|This article does not cite any references or sources. (October 2010)|
Lennon's 1962 Gibson J-160E
|Period||1962 - present|
|Body type||Round-shoulder dreadnought|
|Body||Sitka Spruce top
Mahogany back and sides
|Natural, Heritage Cherry Sunburst, Vintage Sunburst|
The J-160E was Gibson's second attempt at creating an acoustic-electric guitar (the first being the small-body CF-100E). The basic concept behind the guitar was to fit a single-pickup (and associated electronics) into a normal-size dreadnought acoustic guitar. The J-160E used plywood for most of the guitar's body, and was ladder-braced, whereas other acoustic Gibsons were X-braced. The rosewood fingerboard had trapezoid inlays, and the guitar had an adjustable bridge. For amplification, a single-coil pickup (an uncovered P-90 pickup) was installed under the top of the body with the pole screws protruding through the top at the end of the fingerboard, with a volume and a tone knob.
John Lennon and George Harrison frequently used one with The Beatles, both on-stage and in the studio. Gibson produces a standard J-160E and a John Lennon J-160E Peace model, based on the J-160E he used during the Bed-In days of 1969. Epiphone makes an EJ-160E John Lennon replica signature model.
Notable J-160E users
Sam Lightnin' Hopkins played a J-160E which is on display at the Rock Hall of Fame.
Pete Doherty of the Libertines/babyshambles plays a J-160E during most of his solo appearances.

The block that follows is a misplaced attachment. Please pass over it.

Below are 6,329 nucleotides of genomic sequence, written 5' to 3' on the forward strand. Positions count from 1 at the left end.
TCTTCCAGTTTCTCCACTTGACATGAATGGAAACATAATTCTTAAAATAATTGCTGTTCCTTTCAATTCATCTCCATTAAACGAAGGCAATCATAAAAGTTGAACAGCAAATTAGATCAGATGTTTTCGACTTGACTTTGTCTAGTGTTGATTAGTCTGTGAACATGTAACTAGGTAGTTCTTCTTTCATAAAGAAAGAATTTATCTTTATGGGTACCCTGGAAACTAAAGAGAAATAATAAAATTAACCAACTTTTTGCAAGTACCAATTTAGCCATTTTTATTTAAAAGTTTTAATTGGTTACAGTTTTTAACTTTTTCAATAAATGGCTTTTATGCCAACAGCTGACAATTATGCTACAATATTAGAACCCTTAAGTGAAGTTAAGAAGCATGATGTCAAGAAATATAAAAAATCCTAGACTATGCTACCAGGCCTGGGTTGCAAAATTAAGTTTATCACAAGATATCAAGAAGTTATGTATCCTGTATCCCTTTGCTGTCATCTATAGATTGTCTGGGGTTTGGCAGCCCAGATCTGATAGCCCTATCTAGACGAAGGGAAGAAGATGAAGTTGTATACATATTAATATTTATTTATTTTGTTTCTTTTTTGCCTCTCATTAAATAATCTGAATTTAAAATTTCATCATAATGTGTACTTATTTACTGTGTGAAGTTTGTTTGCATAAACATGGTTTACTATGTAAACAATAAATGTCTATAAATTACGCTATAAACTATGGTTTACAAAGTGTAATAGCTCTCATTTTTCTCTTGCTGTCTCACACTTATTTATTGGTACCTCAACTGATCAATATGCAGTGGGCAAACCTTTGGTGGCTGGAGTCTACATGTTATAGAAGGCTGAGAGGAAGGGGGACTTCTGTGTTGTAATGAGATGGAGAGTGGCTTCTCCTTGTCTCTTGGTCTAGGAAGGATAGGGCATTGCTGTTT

Chad Stuart and Jeremy Clyde of Chad and Jeremy played J-160E guitars from 1964 to 1968.
Peter Asher and Gordon Waller of Peter and Gordon played J-160E guitars, and can be seen in live acts in US during the 2000s.
Elvis Costello uses a J-160e.
George Harrison's Official Facebook Page posted this note on June 4, 2015: "George used his J-160E live, on television, and it’s the only instrument used on every Beatles album from ‘Please Please Me’ to ‘Abbey Road.’"
- "70th Anniversary John Lennon J-160E: Features". Gibson Guitar Corp. Retrieved 19 June 2015.
"The 70th Anniversary John Lennon J-160E is built in the exacting image of the groundbreaking original J-160E of the 1950s and '60s. ... Gibson applied a great deal of forward-looking, out-of-the-box thinking to the design of the J-160E in 1954. ... To build one of the world's first truly successful electro-acoustic guitars, Gibson re-drew the blueprint: it crafted a three-layer laminated Sitka spruce top with ladder bracing specifically to resist feedback, used a mahogany back and sides for added warmth and richness, added an adjustable bridge, and installed a P-90 pickup (without traditional cover) beneath the top at the end of the fingerboard, along with a single volume and tone control and a 1/4" output jack. In addition, the guitar's solid mahogany neck was attached at the 15th fret to give performers plenty of access to the highest of the instrument's jumbo frets."
|This article relating to guitars is a stub. You can help Wikipedia by expanding it.|